Egypt's religious authorities propose strict new law governing protests
In Egypt, new laws, old struggles.
The Shura Council proposed on Sunday a new law governing protests and sit-ins. The draft law is said to be limiting freedom of protest and expression.
The legislative and human rights committees of Shura Council proposed the law, which stated that protests are allowed between 7 am and 7 pm.
The proposal stated that the organiser of the protest should inform security forces of the location and timing of the scheduled protest before holding it. It also gave security forces the right to attend or prevent meetings of protest organisers, if they were perceived as “threatening national security and state order.” According to the law, security forces could also end the protest, if it is “threatening national security.”
The law would also ban any protests disrupting state institutions and interests of the citizens. Slogans and speeches instigating sectarianism would also be banned.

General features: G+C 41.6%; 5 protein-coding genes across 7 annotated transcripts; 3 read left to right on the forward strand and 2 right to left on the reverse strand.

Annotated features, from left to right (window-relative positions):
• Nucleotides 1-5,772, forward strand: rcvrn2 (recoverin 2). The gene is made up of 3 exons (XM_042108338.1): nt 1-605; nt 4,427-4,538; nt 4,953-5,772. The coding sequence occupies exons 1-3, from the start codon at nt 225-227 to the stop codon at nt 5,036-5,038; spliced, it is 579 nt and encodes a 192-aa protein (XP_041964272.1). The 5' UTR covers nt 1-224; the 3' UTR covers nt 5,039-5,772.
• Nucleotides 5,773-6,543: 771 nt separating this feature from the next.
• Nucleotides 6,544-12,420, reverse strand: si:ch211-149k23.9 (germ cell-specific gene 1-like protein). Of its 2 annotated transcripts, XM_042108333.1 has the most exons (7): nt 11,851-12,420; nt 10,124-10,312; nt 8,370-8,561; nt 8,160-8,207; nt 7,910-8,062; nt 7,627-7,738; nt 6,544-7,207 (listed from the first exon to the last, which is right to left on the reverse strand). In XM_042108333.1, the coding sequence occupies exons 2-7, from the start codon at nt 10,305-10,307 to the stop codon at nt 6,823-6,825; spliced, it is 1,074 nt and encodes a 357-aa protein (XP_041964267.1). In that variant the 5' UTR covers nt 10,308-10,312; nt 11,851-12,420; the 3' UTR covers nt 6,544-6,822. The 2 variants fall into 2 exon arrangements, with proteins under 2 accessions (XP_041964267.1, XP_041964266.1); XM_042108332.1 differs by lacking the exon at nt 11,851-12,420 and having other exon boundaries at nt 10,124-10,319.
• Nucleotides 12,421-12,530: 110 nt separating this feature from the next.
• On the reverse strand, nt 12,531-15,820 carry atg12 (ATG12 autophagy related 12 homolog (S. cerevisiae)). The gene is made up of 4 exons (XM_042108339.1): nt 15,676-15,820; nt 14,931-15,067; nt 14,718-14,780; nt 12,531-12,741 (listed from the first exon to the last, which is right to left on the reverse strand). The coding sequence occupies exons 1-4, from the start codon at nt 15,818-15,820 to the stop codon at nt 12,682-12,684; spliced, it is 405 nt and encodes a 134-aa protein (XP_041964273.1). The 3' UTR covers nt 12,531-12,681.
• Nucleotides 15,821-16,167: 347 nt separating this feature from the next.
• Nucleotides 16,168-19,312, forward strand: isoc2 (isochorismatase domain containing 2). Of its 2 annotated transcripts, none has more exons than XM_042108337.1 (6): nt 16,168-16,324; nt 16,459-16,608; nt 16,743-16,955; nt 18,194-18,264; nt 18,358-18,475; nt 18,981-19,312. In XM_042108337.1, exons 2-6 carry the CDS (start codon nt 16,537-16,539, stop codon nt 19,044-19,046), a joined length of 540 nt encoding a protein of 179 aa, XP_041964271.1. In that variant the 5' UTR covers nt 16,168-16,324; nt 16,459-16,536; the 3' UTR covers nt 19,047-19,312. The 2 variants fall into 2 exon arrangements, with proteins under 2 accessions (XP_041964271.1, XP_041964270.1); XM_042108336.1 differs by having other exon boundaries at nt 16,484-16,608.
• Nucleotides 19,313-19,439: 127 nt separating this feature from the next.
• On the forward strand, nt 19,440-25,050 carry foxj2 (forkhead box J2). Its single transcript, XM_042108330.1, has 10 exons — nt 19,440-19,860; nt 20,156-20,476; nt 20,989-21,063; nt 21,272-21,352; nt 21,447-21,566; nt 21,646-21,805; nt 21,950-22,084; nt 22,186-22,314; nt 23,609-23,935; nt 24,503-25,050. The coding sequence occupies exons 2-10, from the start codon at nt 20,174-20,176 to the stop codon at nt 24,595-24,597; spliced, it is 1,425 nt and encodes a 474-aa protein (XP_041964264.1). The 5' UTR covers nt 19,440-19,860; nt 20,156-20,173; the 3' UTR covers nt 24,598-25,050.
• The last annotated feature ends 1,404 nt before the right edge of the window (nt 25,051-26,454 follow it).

It also specified a punishment of one-year imprisonment and a fine ranging between EGP 30,000 and EGP 100,000 for those disregarding the law.
Hafez Abou See’da, head of the Egyptian Organisation for Human Rights, confirmed that the law was proposed by the Shura Council, adding that it will be negotiated only inside the council, before it is ratified. He denied that the proposed law was or would be referred for public dialogue.
“It is a proposal limiting freedom of expression and peaceful protests. It is irrational to limit the timing of the protest, as it is up to the protester to decide when to protest as long as he is peaceful.”
Abou See’da criticised the punishment stated in the proposal, describing it as “unsuitable.”
“You shouldn’t go to jail for one year just because you broke an organisational rule. This is a harsh punishment.”